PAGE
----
High-Performance Door Applications

Metal buildings require a variety of high-performance doors to operate. There are four common types of high-performance doors used in these environments: roll-up, sliding and bifold, as well as rigid rolling. Here are common applications of them in metal buildings and the door types that are best suited to each one.

Keeping raw materials and finished goods moving efficiently, providing energy efficiency and keeping workers safe

By Michael F. Watkins

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High-Production Work Environments

High-performance doors used in warehouses, repair facilities, food production and other types of production environments are usually designed to accommodate forklifts, trucks and other material-handling equipment. Many of them operate 24/7 and experience high traffic levels, as raw materials enter and move through the facility and finished products leave.

In this type of always-on environment, fast open-and-close speeds are critical to maintaining high-production, streamlined workflows. Doors must open and close frequently to accommodate two-way traffic through doorways.

Reliability and uptime are a must because door downtime can have a significant negative impact on operational efficiency. What happens if a door goes down? Material handling equipment may be stuck if there is only one door opening in the building. If an interior door fails, material handling equipment needs to take an alternate route through the facility, which decreases operational efficiency and could cause traffic jams at other doors.

Typical door locations include building entry and exit as well as doors that separate different sections of the building. Examples include providing temperature/humidity separation between climate-controlled and non-climate-controlled areas; a cold storage facility is a perfect example of this.

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High-Performance Door Types for Metal Buildings

Door types used in metal buildings vary by application and the preference of each industry. Here are the four primary types:

Fabric roll-up door. This type of fabric/composite door is designed to get out of the way of material handling equipment quickly, minimizing the potential for vehicle/door collisions. Door panels can be insulated and often have tight perimeter seals to minimize air incursion between climate-controlled and non-climate-controlled areas. They also help to increase the building’s energy efficiency.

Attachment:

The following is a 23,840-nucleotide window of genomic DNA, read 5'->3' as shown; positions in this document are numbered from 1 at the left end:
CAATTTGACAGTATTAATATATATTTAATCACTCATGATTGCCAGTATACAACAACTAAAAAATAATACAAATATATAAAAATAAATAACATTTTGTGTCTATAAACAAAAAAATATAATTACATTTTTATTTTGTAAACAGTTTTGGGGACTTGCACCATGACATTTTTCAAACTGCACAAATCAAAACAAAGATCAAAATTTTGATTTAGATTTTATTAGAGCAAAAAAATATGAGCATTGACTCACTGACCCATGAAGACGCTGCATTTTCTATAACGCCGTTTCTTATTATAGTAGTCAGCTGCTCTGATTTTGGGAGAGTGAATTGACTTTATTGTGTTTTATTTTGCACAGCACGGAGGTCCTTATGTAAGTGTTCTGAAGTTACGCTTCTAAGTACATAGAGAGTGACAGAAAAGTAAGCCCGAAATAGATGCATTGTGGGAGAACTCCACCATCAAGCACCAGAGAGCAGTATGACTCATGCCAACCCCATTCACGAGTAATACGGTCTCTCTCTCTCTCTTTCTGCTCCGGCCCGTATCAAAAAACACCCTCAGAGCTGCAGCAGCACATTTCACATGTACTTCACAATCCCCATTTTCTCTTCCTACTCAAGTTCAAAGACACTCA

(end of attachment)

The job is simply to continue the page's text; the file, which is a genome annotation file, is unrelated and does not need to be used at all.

Fabric roll-up doors can be equipped with a rigid bottom bar, which provides excellent sealing for areas with large temperature differentials, or a flexible bottom edge. The latter design flexes around obstructions, helping prevent entrapment and damage to people, equipment and materials.

Some roll-up doors are equipped with a “break-away” design that can take a forklift impact without damage. Instead of absorbing the impact, the door panel releases from the side columns. It can be placed back into operation within minutes, helping to minimize downtime.

The simple, durable design of these doors makes them very reliable—ideal for high-production environments where time is money.

Sliding doors (bi-part and single). These doors utilize fabric or composite panels and are lighter than conventional sliding door designs. Single panels are designed to slide to one side, while bi-part doors have two panels that slide in opposite directions to quickly clear the door opening. These doors open and close quickly, at speeds up to 125 inches per second, to
maximize productivity.

Certain applications, such as cold-storage facilities, have tall door openings to accommodate high-mast forklifts and larger loads. This type of door design allows access to the full height of the doorway as quickly as possible.

Like roll-up doors, sliding door designs incorporate perimeter seals that provide a tight thermal envelope. This makes them ideal for refrigerated and cold-storage applications.

Folding/bifold doors. This type of door is the most economical of the four types. It’s also a cost-effective alternative to impact doors and strip curtains that have been traditionally used in some facilities. Usually, these folding door panels are transparent, providing two-way visibility on either side of the door opening.

Folding and bifold doors are usually pneumatically powered, which means they can be operated via shop air. Their simple, low-maintenance design makes them a popular alternative for non-critical production applications.

Rigid rolling doors. For metal buildings that require extra security, rigid rolling doors provide added protection and security. Their double-walled aluminum slats and heavy-duty hinge system help to keep unwanted visitors out of your facility and also help to protect it against weather extremes.

See your door manufacturer or distributor for advice on how to select the right high-performance door for your metal building.

Michael F. Watkins is vice president of marketing at Rytec High-Performance Doors, Jackson, Wis. To learn more, contact